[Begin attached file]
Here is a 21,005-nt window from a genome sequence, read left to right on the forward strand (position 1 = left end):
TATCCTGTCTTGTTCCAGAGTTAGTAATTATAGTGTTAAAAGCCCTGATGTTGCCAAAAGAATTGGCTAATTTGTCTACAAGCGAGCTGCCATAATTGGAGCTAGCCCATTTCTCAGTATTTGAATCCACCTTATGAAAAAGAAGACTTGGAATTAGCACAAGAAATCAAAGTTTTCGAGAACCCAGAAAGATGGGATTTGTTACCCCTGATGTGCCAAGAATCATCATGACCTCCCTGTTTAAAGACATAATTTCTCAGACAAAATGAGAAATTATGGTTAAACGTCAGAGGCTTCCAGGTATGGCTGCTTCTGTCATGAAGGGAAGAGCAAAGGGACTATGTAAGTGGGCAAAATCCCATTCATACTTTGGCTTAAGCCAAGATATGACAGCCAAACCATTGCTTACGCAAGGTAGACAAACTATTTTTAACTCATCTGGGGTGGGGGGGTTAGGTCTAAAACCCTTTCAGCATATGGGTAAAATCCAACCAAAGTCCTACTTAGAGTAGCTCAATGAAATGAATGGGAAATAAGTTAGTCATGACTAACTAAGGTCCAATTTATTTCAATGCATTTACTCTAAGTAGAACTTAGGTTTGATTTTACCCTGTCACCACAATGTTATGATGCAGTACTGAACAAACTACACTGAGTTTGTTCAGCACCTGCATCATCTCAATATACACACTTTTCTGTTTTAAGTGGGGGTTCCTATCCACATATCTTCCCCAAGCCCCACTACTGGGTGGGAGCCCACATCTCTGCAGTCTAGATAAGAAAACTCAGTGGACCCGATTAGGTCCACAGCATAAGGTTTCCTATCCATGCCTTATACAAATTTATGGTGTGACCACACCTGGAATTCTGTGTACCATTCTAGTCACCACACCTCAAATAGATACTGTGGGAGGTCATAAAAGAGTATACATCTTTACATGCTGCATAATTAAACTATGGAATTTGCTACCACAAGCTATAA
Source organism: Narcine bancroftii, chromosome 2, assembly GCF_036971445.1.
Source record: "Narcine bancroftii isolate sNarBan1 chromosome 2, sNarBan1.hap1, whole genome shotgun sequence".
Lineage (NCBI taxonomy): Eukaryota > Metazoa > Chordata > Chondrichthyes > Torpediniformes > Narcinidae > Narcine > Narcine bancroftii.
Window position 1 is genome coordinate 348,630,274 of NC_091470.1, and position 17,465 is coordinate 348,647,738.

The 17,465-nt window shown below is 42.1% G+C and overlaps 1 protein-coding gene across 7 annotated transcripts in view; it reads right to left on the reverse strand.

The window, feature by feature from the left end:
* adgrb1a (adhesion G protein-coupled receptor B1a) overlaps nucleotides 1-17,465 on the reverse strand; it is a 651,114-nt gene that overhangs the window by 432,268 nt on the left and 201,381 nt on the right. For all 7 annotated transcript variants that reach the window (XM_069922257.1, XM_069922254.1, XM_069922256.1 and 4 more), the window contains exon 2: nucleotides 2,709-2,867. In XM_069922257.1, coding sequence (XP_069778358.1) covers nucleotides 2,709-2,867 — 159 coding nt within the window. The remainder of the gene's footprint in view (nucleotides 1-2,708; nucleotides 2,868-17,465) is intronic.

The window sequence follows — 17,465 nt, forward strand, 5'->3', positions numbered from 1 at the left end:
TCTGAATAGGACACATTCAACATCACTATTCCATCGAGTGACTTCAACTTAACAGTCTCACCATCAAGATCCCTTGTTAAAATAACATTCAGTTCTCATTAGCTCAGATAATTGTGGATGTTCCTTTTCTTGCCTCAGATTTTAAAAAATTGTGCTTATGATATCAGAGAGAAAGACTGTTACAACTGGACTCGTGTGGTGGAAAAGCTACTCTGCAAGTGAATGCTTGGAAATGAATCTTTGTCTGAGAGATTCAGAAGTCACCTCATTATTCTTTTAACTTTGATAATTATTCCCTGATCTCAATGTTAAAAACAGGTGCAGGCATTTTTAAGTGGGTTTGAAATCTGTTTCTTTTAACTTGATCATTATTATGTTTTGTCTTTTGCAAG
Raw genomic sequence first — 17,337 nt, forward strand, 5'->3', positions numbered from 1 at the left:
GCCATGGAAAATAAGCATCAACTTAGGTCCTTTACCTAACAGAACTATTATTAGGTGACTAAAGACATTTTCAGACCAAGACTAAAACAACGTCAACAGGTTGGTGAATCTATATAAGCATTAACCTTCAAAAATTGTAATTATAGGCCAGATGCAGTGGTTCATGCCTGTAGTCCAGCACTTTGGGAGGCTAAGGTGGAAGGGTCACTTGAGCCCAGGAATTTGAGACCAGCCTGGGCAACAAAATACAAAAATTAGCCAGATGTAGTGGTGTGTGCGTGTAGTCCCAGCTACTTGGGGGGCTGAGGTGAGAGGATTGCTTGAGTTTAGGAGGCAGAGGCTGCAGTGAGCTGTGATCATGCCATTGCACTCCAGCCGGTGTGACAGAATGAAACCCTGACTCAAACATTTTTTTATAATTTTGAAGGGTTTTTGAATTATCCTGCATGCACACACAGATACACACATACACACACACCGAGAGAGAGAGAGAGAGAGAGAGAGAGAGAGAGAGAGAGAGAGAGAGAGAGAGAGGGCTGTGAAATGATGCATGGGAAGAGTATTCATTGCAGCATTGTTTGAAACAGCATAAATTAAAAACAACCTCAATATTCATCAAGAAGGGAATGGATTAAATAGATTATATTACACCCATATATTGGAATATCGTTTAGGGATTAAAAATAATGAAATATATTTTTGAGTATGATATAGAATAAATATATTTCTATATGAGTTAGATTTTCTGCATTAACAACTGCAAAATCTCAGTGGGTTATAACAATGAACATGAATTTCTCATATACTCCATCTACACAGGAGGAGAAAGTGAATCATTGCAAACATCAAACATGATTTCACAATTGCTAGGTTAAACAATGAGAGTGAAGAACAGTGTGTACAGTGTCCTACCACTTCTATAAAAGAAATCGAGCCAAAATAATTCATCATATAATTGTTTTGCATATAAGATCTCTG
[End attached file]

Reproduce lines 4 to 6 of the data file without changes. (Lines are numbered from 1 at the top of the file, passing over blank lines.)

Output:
Source record: "Narcine bancroftii isolate sNarBan1 chromosome 2, sNarBan1.hap1, whole genome shotgun sequence".
Lineage (NCBI taxonomy): Eukaryota > Metazoa > Chordata > Chondrichthyes > Torpediniformes > Narcinidae > Narcine > Narcine bancroftii.
Window position 1 is genome coordinate 348,630,274 of NC_091470.1, and position 17,465 is coordinate 348,647,738.